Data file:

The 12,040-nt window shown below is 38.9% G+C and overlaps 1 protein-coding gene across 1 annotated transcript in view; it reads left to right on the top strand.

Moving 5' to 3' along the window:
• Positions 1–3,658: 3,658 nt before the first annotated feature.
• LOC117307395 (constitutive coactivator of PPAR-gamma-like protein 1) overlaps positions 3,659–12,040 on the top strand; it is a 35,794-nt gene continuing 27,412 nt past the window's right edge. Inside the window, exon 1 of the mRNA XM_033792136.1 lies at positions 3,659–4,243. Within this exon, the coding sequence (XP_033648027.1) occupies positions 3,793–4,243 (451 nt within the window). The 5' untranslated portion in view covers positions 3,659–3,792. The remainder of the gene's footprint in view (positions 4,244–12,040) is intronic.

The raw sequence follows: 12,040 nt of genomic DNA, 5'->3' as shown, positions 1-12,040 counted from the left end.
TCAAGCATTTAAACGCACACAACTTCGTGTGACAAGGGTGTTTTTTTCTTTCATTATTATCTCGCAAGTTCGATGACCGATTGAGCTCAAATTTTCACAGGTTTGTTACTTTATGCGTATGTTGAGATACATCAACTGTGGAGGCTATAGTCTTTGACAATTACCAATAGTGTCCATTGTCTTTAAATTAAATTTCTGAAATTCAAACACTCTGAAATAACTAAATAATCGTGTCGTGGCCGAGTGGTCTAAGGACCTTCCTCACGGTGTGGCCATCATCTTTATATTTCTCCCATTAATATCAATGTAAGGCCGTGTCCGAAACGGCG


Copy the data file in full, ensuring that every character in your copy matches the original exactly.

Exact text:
The 12,040-nt window shown below is 38.9% G+C and overlaps 1 protein-coding gene across 1 annotated transcript in view; it reads left to right on the top strand.

Moving 5' to 3' along the window:
• Positions 1–3,658: 3,658 nt before the first annotated feature.
• LOC117307395 (constitutive coactivator of PPAR-gamma-like protein 1) overlaps positions 3,659–12,040 on the top strand; it is a 35,794-nt gene continuing 27,412 nt past the window's right edge. Inside the window, exon 1 of the mRNA XM_033792136.1 lies at positions 3,659–4,243. Within this exon, the coding sequence (XP_033648027.1) occupies positions 3,793–4,243 (451 nt within the window). The 5' untranslated portion in view covers positions 3,659–3,792. The remainder of the gene's footprint in view (positions 4,244–12,040) is intronic.

The raw sequence follows: 12,040 nt of genomic DNA, 5'->3' as shown, positions 1-12,040 counted from the left end.
TCAAGCATTTAAACGCACACAACTTCGTGTGACAAGGGTGTTTTTTTCTTTCATTATTATCTCGCAAGTTCGATGACCGATTGAGCTCAAATTTTCACAGGTTTGTTACTTTATGCGTATGTTGAGATACATCAACTGTGGAGGCTATAGTCTTTGACAATTACCAATAGTGTCCATTGTCTTTAAATTAAATTTCTGAAATTCAAACACTCTGAAATAACTAAATAATCGTGTCGTGGCCGAGTGGTCTAAGGACCTTCCTCACGGTGTGGCCATCATCTTTATATTTCTCCCATTAATATCAATGTAAGGCCGTGTCCGAAACGGCG